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I first heard Madhusree Mukerjee talk about her research on British imperial policy and the Bengal famine of 1943 about three years ago when she was visiting Oxford to study the Cherwell Papers at Nuffield College. She talked about it over lunch with me at St Antony’s and it sounded like a most interesting line of enquiry. Her book Churchill’s Secret War: the British Empire and the Ravaging of India during World War II (Basic Books, New York 2010) appeared late last summer. A few pages into the book – and I knew this was a game-changer. I contacted my colleague Faisal Devji, who runs the South Asia History seminar. Faisal invited Mukerjee to speak and she gave her very first seminar on her new book at Oxford on 19 October 2010.

Within weeks, Mukerjee’s book had become – deservedly – an international phenomenon. Shashi Tharoor wrote in Time Magazine that the book “reveals a side of Churchill largely ignored in the West and considerably tarnishes his heroic sheen”, noting that “Mukerjee’s prose is all the more devastating because she refuses to voice the outrage most readers will feel on reading her exhaustively researched, footnoted facts.”

Ian Jack, former editor of Granta, spoke for many when he wrote recently in The Telegraph, India that “Just occasionally… a book really does alter your view of the world, so much so that you insist others read it and sometimes foist it on them as a gift. This has just happened to me with Madhusree Mukerjee’s account of the Bengal Famine, titled Churchill’s Secret War. I’ve been absorbed and shaken by it. I don’t think anyone who reads Mukerjee can ever see Churchill in the same light again.”

Describing the book as “a gripping and scholarly investigation into what must count as one of the most shameful chapters in the history of the Empire,” the BBC’s Soutik Biswas remarked: “For colonial apologists, the book is essential reading.”

I agree. For as much as Churchill’s Secret War seems to zero in on decisions taken by the war-time prime minister and his adviser Lord Cherwell, the racism and sheer odium of both of whom is on stark display in the evidence presented by Mukerjee, this book is much more of an indictment of what colonialism was really about than the title suggests.

Mukerjee’s book truly hits you in the gut, perhaps more so because it shuns sentimentality and is written in a matter-of-fact style. Perhaps Mukerjee’s past life as a physicist has come into play here. The power of Mukerjee’s telling of this man-made famine that killed – following Amartya Sen’s analysis of famine mortality – around 3 million people, lies in the formidable marshalling of a wide range of data, from cabinet meeting records and papers of powerful politicians and officials to interviews in Bengal villages with survivors of the famine and militant rebels against the Raj.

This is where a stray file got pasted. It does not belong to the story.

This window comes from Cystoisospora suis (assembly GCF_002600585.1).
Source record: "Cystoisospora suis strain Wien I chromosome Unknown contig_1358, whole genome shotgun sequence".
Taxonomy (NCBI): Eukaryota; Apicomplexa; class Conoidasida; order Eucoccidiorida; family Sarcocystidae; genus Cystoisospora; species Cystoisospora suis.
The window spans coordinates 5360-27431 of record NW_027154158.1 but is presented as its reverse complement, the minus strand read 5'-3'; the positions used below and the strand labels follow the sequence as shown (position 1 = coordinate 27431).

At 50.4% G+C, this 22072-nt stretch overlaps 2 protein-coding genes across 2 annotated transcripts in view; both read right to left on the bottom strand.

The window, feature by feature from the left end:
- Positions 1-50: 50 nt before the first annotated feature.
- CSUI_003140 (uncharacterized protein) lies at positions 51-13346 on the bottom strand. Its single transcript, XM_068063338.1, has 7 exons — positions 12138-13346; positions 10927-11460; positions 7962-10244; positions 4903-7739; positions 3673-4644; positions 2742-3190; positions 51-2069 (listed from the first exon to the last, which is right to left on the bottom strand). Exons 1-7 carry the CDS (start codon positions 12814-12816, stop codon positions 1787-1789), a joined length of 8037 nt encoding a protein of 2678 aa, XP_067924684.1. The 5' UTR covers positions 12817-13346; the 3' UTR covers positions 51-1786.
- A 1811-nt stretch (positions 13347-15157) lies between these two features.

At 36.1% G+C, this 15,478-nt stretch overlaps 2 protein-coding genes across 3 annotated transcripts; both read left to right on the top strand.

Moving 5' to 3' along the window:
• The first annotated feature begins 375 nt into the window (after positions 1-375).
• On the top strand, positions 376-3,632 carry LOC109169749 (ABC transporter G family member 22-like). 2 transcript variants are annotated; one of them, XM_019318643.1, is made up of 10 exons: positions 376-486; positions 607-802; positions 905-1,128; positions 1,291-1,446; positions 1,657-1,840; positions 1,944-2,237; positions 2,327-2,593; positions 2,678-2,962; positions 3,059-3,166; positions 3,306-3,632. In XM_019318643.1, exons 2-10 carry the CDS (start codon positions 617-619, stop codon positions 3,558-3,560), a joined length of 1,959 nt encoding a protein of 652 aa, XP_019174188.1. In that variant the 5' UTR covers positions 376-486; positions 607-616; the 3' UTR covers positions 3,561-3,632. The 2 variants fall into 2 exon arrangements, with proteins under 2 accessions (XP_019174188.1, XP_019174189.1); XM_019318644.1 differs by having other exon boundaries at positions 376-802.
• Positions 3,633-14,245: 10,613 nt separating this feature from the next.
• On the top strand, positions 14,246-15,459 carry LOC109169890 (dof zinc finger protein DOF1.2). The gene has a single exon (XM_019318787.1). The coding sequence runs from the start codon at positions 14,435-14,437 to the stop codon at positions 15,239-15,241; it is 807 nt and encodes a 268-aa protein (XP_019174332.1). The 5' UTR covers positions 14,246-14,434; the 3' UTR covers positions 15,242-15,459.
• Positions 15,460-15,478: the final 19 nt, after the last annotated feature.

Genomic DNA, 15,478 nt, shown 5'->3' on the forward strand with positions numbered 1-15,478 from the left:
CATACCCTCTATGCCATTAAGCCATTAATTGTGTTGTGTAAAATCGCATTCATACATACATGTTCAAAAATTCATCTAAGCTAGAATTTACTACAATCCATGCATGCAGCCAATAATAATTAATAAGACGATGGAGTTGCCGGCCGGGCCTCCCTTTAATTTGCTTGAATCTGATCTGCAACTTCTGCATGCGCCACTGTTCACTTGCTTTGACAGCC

The Bengal Famine of 1943, a defining scar on the Bengali psyche, has been infamous internationally since Sen demonstrated – first in an article and then in his book Poverty and Famines (Clarendon Press, Oxford, 1981) – how famine did not occur due to “food availability decline” but rather the deterioration of “exchange entitlements” of particular groups in rural Bengal which denied them access to food.

As Mukerjee’s work, with its emphasis on the effect of shipping decisions of the UK government, appeared to return the focus to the supply side and its effects on famine, I asked her during Q&A at her Oxford seminar about the implications of her work in relation to Sen’s. She responded that Sen’s ‘entitlements’ argument remained a true and profound explanation of the famine, indicating that she saw her work as complementing, not contradicting Sen’s.

Sen’s response, however, has been rather testy, as evidenced in an unfolding spat on the pages of the New York Review of Books, following Joseph Lelyveld’s review of Churchill’s Secret War. An indirect exchange between Mukerjee and Sen has been followed by a further sharp exchange between Mark Tauger and Sen on the issue of crop shortage. In the meantime, the Indian media has been relishing this latest round of debate between “argumentative” Indians.



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  1. nandini
    April 3, 2011 at 10:56 am — Reply

    Well written Sarmila

  2. prof. Monira Hossain
    June 26, 2011 at 12:22 pm — Reply

    I can’t say right now whether Churchill starved Bengal or not but I can’t prevent my emotion to take lead to say that
    he killed my father’s prestige, pride and all he had when he was suspended for being an Inspector in the Civil Supply Department during the period of 1944-45 as there was a false case of bribery filed against the dept working at Bakarganj to procure rice to hide the real image of power hungry British.
    Bakarganj was deprived in multi direction- by stopping food supply from Burma, by sinking its only means of travel– boats, so as to prevent japanese to come to this southern part of mofussal Bengal,by taking away rice to feed important workers at Calcutta, etc.

    Churchill uttered a phrase like
    If there is famine then why didn’t Gandhi die.

    I am preparing a document to submit to the present British Govt. asking for an offer of a respectful award for my late gold medalist(1930) father and also an offer of compensatory money on behalf of my elderly mother who was with her humiliated(suspended) husband along with her mother in law and their three baby boys.

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